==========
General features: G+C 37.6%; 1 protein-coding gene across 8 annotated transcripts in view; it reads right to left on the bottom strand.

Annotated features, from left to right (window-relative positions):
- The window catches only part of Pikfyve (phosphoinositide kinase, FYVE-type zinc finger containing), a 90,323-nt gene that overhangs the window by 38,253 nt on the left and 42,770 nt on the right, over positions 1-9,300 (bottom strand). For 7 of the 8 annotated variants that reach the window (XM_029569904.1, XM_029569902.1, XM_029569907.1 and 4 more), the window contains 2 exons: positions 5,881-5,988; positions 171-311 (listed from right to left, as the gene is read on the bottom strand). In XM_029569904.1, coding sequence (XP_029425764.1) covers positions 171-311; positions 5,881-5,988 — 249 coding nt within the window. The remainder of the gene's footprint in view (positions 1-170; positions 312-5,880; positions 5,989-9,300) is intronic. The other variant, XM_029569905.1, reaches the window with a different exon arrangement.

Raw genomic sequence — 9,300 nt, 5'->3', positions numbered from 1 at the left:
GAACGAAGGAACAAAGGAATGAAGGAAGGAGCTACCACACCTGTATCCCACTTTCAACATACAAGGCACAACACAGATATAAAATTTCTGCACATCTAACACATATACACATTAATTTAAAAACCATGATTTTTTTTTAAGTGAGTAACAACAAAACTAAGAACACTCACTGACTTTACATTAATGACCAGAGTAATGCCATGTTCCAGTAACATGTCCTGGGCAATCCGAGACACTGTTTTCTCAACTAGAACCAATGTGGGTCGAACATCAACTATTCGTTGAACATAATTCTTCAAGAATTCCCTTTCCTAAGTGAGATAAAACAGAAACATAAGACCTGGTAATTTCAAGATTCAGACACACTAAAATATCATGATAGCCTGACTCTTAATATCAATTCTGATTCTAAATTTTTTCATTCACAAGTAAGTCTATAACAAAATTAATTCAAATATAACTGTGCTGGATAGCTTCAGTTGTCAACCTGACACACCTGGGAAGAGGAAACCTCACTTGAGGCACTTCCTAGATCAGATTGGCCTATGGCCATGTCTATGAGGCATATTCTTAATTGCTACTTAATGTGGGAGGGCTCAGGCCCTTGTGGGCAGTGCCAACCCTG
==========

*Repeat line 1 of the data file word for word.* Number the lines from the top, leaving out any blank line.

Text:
General features: G+C 37.6%; 1 protein-coding gene across 8 annotated transcripts in view; it reads right to left on the bottom strand.